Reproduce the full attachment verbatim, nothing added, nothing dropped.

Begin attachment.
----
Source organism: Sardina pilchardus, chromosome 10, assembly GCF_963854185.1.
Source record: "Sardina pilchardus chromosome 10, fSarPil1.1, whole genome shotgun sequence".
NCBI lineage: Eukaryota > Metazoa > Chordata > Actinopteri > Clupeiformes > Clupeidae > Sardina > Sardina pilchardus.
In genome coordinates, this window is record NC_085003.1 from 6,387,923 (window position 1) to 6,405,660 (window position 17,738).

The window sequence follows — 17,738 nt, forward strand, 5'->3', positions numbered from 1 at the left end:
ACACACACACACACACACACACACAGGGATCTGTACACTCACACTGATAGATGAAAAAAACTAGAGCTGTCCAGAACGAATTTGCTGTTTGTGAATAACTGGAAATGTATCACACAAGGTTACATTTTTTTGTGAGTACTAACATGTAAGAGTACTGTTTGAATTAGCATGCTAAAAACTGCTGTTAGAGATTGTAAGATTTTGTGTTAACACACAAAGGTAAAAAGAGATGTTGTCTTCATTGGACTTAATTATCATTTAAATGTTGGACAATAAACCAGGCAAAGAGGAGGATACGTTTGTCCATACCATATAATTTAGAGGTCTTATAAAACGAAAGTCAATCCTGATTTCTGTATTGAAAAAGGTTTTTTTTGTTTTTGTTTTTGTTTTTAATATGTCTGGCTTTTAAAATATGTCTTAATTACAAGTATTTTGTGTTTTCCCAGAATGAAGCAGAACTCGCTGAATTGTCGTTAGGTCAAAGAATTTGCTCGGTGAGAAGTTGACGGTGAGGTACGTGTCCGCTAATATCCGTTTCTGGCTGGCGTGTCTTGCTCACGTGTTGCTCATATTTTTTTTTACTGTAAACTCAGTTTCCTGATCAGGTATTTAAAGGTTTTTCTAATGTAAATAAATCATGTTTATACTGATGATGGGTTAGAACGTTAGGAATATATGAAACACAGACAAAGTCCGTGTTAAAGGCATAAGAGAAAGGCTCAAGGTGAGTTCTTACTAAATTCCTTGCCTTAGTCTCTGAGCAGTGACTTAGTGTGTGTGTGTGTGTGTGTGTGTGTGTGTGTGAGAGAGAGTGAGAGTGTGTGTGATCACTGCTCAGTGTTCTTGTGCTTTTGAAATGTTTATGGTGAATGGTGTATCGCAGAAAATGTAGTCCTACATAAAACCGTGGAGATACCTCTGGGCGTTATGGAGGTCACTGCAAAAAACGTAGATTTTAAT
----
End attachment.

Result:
Source organism: Sardina pilchardus, chromosome 10, assembly GCF_963854185.1.
Source record: "Sardina pilchardus chromosome 10, fSarPil1.1, whole genome shotgun sequence".
NCBI lineage: Eukaryota > Metazoa > Chordata > Actinopteri > Clupeiformes > Clupeidae > Sardina > Sardina pilchardus.
In genome coordinates, this window is record NC_085003.1 from 6,387,923 (window position 1) to 6,405,660 (window position 17,738).

The window sequence follows — 17,738 nt, forward strand, 5'->3', positions numbered from 1 at the left end:
ACACACACACACACACACACACACAGGGATCTGTACACTCACACTGATAGATGAAAAAAACTAGAGCTGTCCAGAACGAATTTGCTGTTTGTGAATAACTGGAAATGTATCACACAAGGTTACATTTTTTTGTGAGTACTAACATGTAAGAGTACTGTTTGAATTAGCATGCTAAAAACTGCTGTTAGAGATTGTAAGATTTTGTGTTAACACACAAAGGTAAAAAGAGATGTTGTCTTCATTGGACTTAATTATCATTTAAATGTTGGACAATAAACCAGGCAAAGAGGAGGATACGTTTGTCCATACCATATAATTTAGAGGTCTTATAAAACGAAAGTCAATCCTGATTTCTGTATTGAAAAAGGTTTTTTTTGTTTTTGTTTTTGTTTTTAATATGTCTGGCTTTTAAAATATGTCTTAATTACAAGTATTTTGTGTTTTCCCAGAATGAAGCAGAACTCGCTGAATTGTCGTTAGGTCAAAGAATTTGCTCGGTGAGAAGTTGACGGTGAGGTACGTGTCCGCTAATATCCGTTTCTGGCTGGCGTGTCTTGCTCACGTGTTGCTCATATTTTTTTTTACTGTAAACTCAGTTTCCTGATCAGGTATTTAAAGGTTTTTCTAATGTAAATAAATCATGTTTATACTGATGATGGGTTAGAACGTTAGGAATATATGAAACACAGACAAAGTCCGTGTTAAAGGCATAAGAGAAAGGCTCAAGGTGAGTTCTTACTAAATTCCTTGCCTTAGTCTCTGAGCAGTGACTTAGTGTGTGTGTGTGTGTGTGTGTGTGTGTGTGTGAGAGAGAGTGAGAGTGTGTGTGATCACTGCTCAGTGTTCTTGTGCTTTTGAAATGTTTATGGTGAATGGTGTATCGCAGAAAATGTAGTCCTACATAAAACCGTGGAGATACCTCTGGGCGTTATGGAGGTCACTGCAAAAAACGTAGATTTTAAT